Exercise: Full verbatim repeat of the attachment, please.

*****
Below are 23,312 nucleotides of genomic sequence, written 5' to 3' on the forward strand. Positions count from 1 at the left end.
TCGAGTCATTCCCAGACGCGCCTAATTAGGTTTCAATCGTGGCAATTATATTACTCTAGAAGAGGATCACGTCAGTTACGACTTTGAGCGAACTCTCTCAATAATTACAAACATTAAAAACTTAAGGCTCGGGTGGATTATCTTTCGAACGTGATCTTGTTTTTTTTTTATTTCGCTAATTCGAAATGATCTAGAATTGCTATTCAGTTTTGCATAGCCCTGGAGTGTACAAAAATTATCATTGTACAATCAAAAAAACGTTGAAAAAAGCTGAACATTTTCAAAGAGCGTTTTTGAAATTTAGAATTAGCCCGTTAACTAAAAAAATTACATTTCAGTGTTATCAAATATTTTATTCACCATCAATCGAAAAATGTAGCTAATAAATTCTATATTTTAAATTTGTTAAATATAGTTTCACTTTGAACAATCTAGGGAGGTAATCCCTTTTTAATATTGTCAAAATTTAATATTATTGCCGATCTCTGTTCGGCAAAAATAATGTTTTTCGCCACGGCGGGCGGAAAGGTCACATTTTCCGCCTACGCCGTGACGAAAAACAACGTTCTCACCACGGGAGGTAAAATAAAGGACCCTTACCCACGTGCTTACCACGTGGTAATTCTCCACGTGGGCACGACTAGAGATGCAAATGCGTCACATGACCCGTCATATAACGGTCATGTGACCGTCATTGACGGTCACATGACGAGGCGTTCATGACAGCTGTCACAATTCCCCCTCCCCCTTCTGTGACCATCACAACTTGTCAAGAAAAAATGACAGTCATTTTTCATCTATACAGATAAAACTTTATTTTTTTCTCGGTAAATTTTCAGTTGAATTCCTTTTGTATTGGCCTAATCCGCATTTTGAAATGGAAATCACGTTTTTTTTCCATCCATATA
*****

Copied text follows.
Below are 23,312 nucleotides of genomic sequence, written 5' to 3' on the forward strand. Positions count from 1 at the left end.
TCGAGTCATTCCCAGACGCGCCTAATTAGGTTTCAATCGTGGCAATTATATTACTCTAGAAGAGGATCACGTCAGTTACGACTTTGAGCGAACTCTCTCAATAATTACAAACATTAAAAACTTAAGGCTCGGGTGGATTATCTTTCGAACGTGATCTTGTTTTTTTTTTATTTCGCTAATTCGAAATGATCTAGAATTGCTATTCAGTTTTGCATAGCCCTGGAGTGTACAAAAATTATCATTGTACAATCAAAAAAACGTTGAAAAAAGCTGAACATTTTCAAAGAGCGTTTTTGAAATTTAGAATTAGCCCGTTAACTAAAAAAATTACATTTCAGTGTTATCAAATATTTTATTCACCATCAATCGAAAAATGTAGCTAATAAATTCTATATTTTAAATTTGTTAAATATAGTTTCACTTTGAACAATCTAGGGAGGTAATCCCTTTTTAATATTGTCAAAATTTAATATTATTGCCGATCTCTGTTCGGCAAAAATAATGTTTTTCGCCACGGCGGGCGGAAAGGTCACATTTTCCGCCTACGCCGTGACGAAAAACAACGTTCTCACCACGGGAGGTAAAATAAAGGACCCTTACCCACGTGCTTACCACGTGGTAATTCTCCACGTGGGCACGACTAGAGATGCAAATGCGTCACATGACCCGTCATATAACGGTCATGTGACCGTCATTGACGGTCACATGACGAGGCGTTCATGACAGCTGTCACAATTCCCCCTCCCCCTTCTGTGACCATCACAACTTGTCAAGAAAAAATGACAGTCATTTTTCATCTATACAGATAAAACTTTATTTTTTTCTCGGTAAATTTTCAGTTGAATTCCTTTTGTATTGGCCTAATCCGCATTTTGAAATGGAAATCACGTTTTTTTTCCATCCATATA